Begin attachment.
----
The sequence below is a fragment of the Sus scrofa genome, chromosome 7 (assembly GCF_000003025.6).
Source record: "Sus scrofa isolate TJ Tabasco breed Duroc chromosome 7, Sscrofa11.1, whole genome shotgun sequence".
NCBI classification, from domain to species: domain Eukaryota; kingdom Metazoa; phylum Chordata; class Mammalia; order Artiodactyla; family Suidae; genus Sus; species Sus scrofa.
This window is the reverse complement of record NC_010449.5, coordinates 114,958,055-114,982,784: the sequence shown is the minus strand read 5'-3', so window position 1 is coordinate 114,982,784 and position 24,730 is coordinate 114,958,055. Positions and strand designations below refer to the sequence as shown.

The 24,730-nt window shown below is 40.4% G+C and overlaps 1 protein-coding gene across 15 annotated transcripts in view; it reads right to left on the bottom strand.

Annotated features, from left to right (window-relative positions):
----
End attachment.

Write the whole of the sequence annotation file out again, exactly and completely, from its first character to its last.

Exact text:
The sequence below is a fragment of the Sus scrofa genome, chromosome 7 (assembly GCF_000003025.6).
Source record: "Sus scrofa isolate TJ Tabasco breed Duroc chromosome 7, Sscrofa11.1, whole genome shotgun sequence".
NCBI classification, from domain to species: domain Eukaryota; kingdom Metazoa; phylum Chordata; class Mammalia; order Artiodactyla; family Suidae; genus Sus; species Sus scrofa.
This window is the reverse complement of record NC_010449.5, coordinates 114,958,055-114,982,784: the sequence shown is the minus strand read 5'-3', so window position 1 is coordinate 114,982,784 and position 24,730 is coordinate 114,958,055. Positions and strand designations below refer to the sequence as shown.

The 24,730-nt window shown below is 40.4% G+C and overlaps 1 protein-coding gene across 15 annotated transcripts in view; it reads right to left on the bottom strand.

Annotated features, from left to right (window-relative positions):